BACK: one very common problem is with the back of the bra riding up or the sides feeling loose; in this case, the band size is too big.  The band of the bra should stay comfortably in place, parallel to the floor.

BAND: a properly fitted bra will feel comfortably snug, yet allow sufficient room to breathe and to slip a finger between your skin and the bra band.  If the bottom band digs in, your band size might be too small.  A common mistake we see often is women wearing bras with a narrow bra band – the wider the bra band the less pressure will be placed over the chest wall. This is also an important tip for women who had a number lymph nodes removed. 

Try securing the bra at the loosest hook & eye adjustment or change the bra band size for a larger one.  If the bra moves constantly, the band is too big.  We often think a loose bra is more comfortable but it’s actually the opposite; if the bra is comfortably snug, you will forget you are even wearing one! 

The bra band further plays an important role in supporting the weight of the breast prostheses – correctly fitted, the weight should not rest on your shoulders but on the bra band.

STRAPS:  If the straps are digging into your shoulders, the bottom band of your bra is probably too big and is not supporting you properly.  Try a smaller band size.  On the other hand, the bottom band could also be too small if the straps are slipping down your shoulders. 

The straps can loosen during the day or after washing, and you should ensure they are adjusted properly first.  Remember, it’s the bottom band of the bra that is mostly supporting your breasts and your prosthesis; the straps are there to keep the breast tissue or breast prosthesis close to the chest, not drooping down.  

You can also try bras with wider or cushioned straps.

Please feel free to contact me if you have any bra fitting problems. You can reach me on ; alternatively locater the closest M Store branch to you and let one of our certified fitters assist you in finding the perfect fit.

Let’s talk soon!


The M Store – Certified Fitter

First Fitting Experience by an Cindy Eriksen-Miller

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For women who have undergone surgery for breast cancer, the first fitting of a breast prosthesis can often be another stressful experience that they hadn’t accounted for. However this need not be the case as there are any number of wonderful professional mastectomy fitters and boutiques such as The M Store available. They  can advise and guide the woman through this process to help them find the right prosthesis. 

We recently spoke to a fitter, Cindy Eriksen-Miller from the M store Hilton, Kwa Zulu Natal. They have been supporting women with breast cancer for the past 4 years . We sat down with her to help us answer some of the more common questions that many women have in relation to their first fitting. 

Why should I go to a professional fitter?

It is important to go to an experienced and properly trained breast care fitter who will measure you correctly.  A professionally trained mastectomy fitter will have received specific training in fitting post-surgery bras and breast prostheses. She will understand that the two (bras & breast prostheses) go hand in hand and need to be fitted at the same time.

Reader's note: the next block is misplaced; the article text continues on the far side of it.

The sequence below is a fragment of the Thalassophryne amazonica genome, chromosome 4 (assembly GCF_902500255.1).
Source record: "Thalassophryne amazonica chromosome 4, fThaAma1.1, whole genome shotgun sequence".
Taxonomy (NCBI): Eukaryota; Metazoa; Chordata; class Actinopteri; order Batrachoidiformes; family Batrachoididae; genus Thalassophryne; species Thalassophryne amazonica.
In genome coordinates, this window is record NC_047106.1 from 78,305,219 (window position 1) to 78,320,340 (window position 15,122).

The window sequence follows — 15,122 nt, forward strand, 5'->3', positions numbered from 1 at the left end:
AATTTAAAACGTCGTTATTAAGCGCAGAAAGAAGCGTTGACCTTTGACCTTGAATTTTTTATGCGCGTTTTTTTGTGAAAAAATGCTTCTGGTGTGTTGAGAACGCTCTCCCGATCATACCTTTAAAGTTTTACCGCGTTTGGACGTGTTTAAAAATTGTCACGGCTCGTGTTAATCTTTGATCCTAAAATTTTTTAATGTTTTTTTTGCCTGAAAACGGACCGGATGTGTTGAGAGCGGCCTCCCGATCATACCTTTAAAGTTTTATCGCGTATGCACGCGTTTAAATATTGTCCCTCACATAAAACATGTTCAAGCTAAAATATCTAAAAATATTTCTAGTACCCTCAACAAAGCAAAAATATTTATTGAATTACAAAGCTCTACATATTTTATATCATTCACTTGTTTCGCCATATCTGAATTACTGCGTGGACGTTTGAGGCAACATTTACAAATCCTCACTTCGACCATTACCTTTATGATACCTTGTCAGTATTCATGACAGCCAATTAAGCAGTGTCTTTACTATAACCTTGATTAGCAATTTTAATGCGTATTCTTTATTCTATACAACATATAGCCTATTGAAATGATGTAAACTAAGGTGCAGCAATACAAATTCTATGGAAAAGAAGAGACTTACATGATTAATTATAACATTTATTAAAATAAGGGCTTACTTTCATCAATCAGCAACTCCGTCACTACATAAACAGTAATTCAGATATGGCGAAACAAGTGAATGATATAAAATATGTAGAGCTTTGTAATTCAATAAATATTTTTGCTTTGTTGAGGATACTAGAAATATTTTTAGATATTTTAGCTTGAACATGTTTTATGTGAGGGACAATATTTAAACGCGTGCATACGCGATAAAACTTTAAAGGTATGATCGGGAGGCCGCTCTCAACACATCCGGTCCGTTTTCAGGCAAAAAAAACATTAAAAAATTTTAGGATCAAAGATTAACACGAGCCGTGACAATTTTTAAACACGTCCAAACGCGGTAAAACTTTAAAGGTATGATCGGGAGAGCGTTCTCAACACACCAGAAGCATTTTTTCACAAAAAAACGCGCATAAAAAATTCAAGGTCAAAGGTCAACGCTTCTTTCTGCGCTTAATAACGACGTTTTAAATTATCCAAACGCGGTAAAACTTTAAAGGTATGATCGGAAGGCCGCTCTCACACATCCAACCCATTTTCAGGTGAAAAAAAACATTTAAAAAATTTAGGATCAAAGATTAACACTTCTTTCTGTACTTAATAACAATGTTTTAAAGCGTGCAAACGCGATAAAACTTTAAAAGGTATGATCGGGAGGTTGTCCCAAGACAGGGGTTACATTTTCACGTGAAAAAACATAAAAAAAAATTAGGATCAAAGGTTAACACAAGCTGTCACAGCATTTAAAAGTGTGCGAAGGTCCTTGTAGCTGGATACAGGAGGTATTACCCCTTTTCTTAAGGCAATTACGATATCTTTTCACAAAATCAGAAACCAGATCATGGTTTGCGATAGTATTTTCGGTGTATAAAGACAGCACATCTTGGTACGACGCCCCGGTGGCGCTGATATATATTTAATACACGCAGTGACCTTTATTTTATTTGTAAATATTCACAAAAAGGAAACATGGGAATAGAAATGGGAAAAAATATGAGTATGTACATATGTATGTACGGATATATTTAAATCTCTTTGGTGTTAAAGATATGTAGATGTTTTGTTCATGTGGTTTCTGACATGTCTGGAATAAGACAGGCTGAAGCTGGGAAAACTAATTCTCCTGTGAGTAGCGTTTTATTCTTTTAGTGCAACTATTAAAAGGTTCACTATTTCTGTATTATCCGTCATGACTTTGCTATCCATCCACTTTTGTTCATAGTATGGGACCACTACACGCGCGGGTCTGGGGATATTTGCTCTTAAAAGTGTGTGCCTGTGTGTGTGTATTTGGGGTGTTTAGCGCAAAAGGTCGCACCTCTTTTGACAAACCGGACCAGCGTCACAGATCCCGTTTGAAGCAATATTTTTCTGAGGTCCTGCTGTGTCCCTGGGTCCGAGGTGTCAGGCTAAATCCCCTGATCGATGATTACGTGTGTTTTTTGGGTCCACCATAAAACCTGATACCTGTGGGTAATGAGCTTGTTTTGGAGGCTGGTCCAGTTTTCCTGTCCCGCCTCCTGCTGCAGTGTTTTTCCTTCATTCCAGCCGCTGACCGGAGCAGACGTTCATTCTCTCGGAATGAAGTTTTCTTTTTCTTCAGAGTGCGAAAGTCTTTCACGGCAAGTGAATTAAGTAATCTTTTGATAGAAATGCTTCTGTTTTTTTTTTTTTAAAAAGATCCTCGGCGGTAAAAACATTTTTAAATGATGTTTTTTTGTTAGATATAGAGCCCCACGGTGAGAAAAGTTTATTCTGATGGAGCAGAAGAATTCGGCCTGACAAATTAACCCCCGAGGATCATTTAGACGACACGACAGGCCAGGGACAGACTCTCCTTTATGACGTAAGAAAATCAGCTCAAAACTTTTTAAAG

They will also understand the varying nature of breast surgeries and will be able to advise on best-fit products and possible consequences following breast surgery. An ill-fitting bra can cause back and neck strain which can result in chronic long-term pain. Ill filling prostheses and bras affect women’s comfort and confidence, causing clothes and jewellery to pull to one side, just to give one example.

I have recently learned I require breast surgery, how can a fitter help me?

It is best to be properly measured before your surgery in order to get a comfortable medium support bra to see you through the post-surgery stage and even the treatment (especially radiotherapy) phase when comfort is a priority. A fitter will be able to advise on the best bra to suit your size, surgery type and personal preferences. A properly fitted post-surgery bra will be more comfortable and will help in restoring confidence.

How soon after my surgery can I be fitted for a prosthesis?

For fitting a more natural feeling silicon prostheses, it is important to let wounds heal and allow the swelling to subside completely to ensure the best long term fit. This is usually 6 to 8 weeks after surgery.

There are however immediate post operative prostheses that is reshaped and is made from fibrefill. This will assist with reducing swelling and provide you with breast symmetry.

Do I need to book an appointment?

Most fitters advise people to make an appointment so that you have adequate time to try on different styles and not feel rushed. Bring a form fitting top in a plain colour for the final fit, allowing you to observe your resulting beautiful shape and symmetry.

I am still body conscious following my surgery, is the fitting clinic discreet?

Absolutely, our private fitting rooms are behind a closed door with a private changing area within. The fitter is there to measure you and select the best items for you. She can assist you in choosing or leave you to choose alone. Our service is totally confidential. This is standard practice for all fitters.

Is it ok for me to bring a friend/sister/daughter along with me?

Yes. This can be a great support.

How long does a fitting normally take?

We advise allowing an hour, which gives plenty of time to look at lots of options and styles and to try them on. We believe in choice and selection.

Do I need to wear a special bra with my prosthesis?

Yes, mastectomy bras have pockets which hold the prosthesis securely and comfortably in place against the chest wall. This allows free and confident movement. There is a wide range of styles and colours to choose from.

How do I look after my prosthesis?

You will look like yourself again no matter if your breast surgery was conservative or extensive. You will be able to wear most or all of our clothes so don’t give away your low cuts or body hugging dresses! We have lots of tips and tricks to help with all surgery types.